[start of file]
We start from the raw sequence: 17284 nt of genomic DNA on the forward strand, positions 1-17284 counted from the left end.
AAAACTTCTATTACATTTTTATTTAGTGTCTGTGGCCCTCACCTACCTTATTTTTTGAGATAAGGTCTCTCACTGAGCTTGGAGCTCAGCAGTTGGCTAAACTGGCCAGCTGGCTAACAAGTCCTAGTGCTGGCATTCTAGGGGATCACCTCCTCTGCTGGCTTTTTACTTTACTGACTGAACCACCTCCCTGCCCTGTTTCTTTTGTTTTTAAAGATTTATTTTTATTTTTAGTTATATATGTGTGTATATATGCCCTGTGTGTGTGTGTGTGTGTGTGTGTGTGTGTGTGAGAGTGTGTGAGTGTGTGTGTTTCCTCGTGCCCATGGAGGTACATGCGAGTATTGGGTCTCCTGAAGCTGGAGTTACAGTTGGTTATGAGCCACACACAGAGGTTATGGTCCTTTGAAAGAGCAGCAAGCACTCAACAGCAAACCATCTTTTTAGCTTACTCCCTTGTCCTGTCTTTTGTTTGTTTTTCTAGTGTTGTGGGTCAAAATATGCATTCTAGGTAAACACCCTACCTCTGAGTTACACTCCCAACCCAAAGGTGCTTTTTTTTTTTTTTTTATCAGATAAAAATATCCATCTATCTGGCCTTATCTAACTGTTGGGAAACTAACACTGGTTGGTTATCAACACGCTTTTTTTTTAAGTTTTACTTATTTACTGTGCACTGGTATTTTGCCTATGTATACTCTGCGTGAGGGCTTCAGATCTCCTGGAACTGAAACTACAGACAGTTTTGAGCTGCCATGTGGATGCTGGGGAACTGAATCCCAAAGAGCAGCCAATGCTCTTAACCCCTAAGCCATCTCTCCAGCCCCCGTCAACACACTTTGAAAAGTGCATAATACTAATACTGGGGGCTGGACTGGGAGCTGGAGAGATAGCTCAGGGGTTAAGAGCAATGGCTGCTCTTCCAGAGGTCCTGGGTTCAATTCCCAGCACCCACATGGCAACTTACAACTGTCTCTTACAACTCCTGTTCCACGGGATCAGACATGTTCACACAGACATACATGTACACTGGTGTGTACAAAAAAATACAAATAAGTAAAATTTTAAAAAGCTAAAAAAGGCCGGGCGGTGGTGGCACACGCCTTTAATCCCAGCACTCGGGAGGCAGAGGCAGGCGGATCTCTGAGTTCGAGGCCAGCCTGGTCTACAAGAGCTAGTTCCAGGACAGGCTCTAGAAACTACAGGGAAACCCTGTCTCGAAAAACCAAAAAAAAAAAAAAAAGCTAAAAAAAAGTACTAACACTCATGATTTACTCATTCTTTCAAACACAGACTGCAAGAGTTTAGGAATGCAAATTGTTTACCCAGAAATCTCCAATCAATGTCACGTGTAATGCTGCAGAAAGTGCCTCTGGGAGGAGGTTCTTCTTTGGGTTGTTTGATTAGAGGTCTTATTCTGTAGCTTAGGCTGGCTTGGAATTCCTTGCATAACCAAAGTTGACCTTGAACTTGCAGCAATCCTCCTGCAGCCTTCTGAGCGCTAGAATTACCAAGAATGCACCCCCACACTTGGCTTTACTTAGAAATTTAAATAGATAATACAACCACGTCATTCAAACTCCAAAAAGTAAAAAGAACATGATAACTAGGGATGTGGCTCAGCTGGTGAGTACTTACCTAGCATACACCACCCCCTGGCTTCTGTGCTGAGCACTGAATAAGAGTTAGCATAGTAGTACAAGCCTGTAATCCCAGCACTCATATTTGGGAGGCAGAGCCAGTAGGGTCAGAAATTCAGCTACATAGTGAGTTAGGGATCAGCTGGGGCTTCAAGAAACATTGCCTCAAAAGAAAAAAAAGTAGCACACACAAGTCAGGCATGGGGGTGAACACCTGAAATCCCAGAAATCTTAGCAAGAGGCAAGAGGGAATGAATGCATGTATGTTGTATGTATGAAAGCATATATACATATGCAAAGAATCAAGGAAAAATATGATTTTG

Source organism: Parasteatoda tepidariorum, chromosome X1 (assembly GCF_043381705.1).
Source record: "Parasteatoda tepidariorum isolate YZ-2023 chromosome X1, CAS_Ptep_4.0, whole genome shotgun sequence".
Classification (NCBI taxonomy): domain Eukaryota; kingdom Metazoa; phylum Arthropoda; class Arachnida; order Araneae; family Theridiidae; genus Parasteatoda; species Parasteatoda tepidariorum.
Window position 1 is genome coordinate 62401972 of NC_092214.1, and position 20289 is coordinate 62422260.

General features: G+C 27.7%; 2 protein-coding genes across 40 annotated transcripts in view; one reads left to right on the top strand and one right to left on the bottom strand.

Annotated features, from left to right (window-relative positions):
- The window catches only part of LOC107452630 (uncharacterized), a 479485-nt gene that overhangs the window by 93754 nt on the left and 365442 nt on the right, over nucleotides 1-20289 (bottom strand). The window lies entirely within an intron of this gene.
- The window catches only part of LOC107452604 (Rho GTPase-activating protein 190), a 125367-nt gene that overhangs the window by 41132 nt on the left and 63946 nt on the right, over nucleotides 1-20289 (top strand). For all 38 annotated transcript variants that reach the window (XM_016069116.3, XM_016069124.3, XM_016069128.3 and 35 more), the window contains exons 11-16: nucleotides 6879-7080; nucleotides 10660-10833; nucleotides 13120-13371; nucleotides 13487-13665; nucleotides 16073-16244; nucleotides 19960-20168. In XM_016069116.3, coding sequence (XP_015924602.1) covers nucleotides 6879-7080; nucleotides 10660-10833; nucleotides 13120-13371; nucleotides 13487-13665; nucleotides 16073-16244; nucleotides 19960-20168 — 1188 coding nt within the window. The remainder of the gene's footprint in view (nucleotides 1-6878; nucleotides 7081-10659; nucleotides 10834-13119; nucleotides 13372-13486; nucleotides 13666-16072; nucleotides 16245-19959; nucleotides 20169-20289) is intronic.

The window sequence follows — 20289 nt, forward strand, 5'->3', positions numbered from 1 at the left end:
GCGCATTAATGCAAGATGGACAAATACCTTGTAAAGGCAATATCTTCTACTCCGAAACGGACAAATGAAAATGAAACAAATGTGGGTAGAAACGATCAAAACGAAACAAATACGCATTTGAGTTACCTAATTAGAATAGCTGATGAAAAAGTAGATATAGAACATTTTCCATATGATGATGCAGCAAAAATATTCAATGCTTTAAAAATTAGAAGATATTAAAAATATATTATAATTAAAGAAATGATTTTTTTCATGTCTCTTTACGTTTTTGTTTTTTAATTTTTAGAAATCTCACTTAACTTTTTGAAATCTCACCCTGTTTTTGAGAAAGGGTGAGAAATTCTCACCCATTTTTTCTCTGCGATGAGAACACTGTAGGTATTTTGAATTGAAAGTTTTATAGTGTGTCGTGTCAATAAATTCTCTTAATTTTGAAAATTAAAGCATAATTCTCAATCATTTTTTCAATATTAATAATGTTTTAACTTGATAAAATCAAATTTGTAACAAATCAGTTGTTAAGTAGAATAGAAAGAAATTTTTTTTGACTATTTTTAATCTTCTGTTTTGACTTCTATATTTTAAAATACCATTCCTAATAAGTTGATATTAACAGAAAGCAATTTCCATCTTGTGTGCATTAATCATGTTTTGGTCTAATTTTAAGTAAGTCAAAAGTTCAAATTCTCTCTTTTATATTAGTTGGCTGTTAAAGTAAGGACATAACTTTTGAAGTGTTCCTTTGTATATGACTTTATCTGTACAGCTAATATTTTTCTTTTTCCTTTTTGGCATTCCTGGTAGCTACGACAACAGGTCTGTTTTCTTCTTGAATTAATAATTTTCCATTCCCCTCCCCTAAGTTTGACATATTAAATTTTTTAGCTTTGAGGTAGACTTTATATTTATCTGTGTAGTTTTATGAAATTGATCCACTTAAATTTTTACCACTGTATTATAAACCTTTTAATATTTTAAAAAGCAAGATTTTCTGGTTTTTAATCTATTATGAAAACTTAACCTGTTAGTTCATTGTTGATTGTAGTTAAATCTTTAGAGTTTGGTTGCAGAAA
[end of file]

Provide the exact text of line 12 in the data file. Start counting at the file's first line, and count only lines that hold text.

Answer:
GCGCATTAATGCAAGATGGACAAATACCTTGTAAAGGCAATATCTTCTACTCCGAAACGGACAAATGAAAATGAAACAAATGTGGGTAGAAACGATCAAAACGAAACAAATACGCATTTGAGTTACCTAATTAGAATAGCTGATGAAAAAGTAGATATAGAACATTTTCCATATGATGATGCAGCAAAAATATTCAATGCTTTAAAAATTAGAAGATATTAAAAATATATTATAATTAAAGAAATGATTTTTTTCATGTCTCTTTACGTTTTTGTTTTTTAATTTTTAGAAATCTCACTTAACTTTTTGAAATCTCACCCTGTTTTTGAGAAAGGGTGAGAAATTCTCACCCATTTTTTCTCTGCGATGAGAACACTGTAGGTATTTTGAATTGAAAGTTTTATAGTGTGTCGTGTCAATAAATTCTCTTAATTTTGAAAATTAAAGCATAATTCTCAATCATTTTTTCAATATTAATAATGTTTTAACTTGATAAAATCAAATTTGTAACAAATCAGTTGTTAAGTAGAATAGAAAGAAATTTTTTTTGACTATTTTTAATCTTCTGTTTTGACTTCTATATTTTAAAATACCATTCCTAATAAGTTGATATTAACAGAAAGCAATTTCCATCTTGTGTGCATTAATCATGTTTTGGTCTAATTTTAAGTAAGTCAAAAGTTCAAATTCTCTCTTTTATATTAGTTGGCTGTTAAAGTAAGGACATAACTTTTGAAGTGTTCCTTTGTATATGACTTTATCTGTACAGCTAATATTTTTCTTTTTCCTTTTTGGCATTCCTGGTAGCTACGACAACAGGTCTGTTTTCTTCTTGAATTAATAATTTTCCATTCCCCTCCCCTAAGTTTGACATATTAAATTTTTTAGCTTTGAGGTAGACTTTATATTTATCTGTGTAGTTTTATGAAATTGATCCACTTAAATTTTTACCACTGTATTATAAACCTTTTAATATTTTAAAAAGCAAGATTTTCTGGTTTTTAATCTATTATGAAAACTTAACCTGTTAGTTCATTGTTGATTGTAGTTAAATCTTTAGAGTTTGGTTGCAGAAA